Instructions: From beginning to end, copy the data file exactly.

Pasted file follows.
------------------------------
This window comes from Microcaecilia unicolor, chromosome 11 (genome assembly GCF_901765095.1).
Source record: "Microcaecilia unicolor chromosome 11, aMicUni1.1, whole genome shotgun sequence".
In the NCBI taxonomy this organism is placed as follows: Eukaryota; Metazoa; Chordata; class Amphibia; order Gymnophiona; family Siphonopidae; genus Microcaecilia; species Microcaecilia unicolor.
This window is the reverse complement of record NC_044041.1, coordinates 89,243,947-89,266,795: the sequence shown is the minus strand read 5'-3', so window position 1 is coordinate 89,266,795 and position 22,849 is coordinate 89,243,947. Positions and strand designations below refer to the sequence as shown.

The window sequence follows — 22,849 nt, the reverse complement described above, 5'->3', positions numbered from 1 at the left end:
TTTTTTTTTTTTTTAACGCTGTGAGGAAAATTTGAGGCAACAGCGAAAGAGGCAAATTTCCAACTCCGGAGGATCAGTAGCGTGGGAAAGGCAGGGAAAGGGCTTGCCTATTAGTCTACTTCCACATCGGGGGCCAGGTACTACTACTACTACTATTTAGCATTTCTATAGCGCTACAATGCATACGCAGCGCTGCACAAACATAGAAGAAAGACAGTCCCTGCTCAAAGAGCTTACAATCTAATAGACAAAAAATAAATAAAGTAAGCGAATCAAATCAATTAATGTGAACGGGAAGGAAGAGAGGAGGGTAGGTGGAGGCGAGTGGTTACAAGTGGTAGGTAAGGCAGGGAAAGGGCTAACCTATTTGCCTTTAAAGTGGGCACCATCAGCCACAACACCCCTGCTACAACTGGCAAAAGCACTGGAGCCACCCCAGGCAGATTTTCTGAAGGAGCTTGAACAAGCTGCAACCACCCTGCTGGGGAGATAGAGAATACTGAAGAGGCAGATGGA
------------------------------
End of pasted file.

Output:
This window comes from Microcaecilia unicolor, chromosome 11 (genome assembly GCF_901765095.1).
Source record: "Microcaecilia unicolor chromosome 11, aMicUni1.1, whole genome shotgun sequence".
In the NCBI taxonomy this organism is placed as follows: Eukaryota; Metazoa; Chordata; class Amphibia; order Gymnophiona; family Siphonopidae; genus Microcaecilia; species Microcaecilia unicolor.
This window is the reverse complement of record NC_044041.1, coordinates 89,243,947-89,266,795: the sequence shown is the minus strand read 5'-3', so window position 1 is coordinate 89,266,795 and position 22,849 is coordinate 89,243,947. Positions and strand designations below refer to the sequence as shown.

The window sequence follows — 22,849 nt, the reverse complement described above, 5'->3', positions numbered from 1 at the left end:
TTTTTTTTTTTTTTAACGCTGTGAGGAAAATTTGAGGCAACAGCGAAAGAGGCAAATTTCCAACTCCGGAGGATCAGTAGCGTGGGAAAGGCAGGGAAAGGGCTTGCCTATTAGTCTACTTCCACATCGGGGGCCAGGTACTACTACTACTACTATTTAGCATTTCTATAGCGCTACAATGCATACGCAGCGCTGCACAAACATAGAAGAAAGACAGTCCCTGCTCAAAGAGCTTACAATCTAATAGACAAAAAATAAATAAAGTAAGCGAATCAAATCAATTAATGTGAACGGGAAGGAAGAGAGGAGGGTAGGTGGAGGCGAGTGGTTACAAGTGGTAGGTAAGGCAGGGAAAGGGCTAACCTATTTGCCTTTAAAGTGGGCACCATCAGCCACAACACCCCTGCTACAACTGGCAAAAGCACTGGAGCCACCCCAGGCAGATTTTCTGAAGGAGCTTGAACAAGCTGCAACCACCCTGCTGGGGAGATAGAGAATACTGAAGAGGCAGATGGA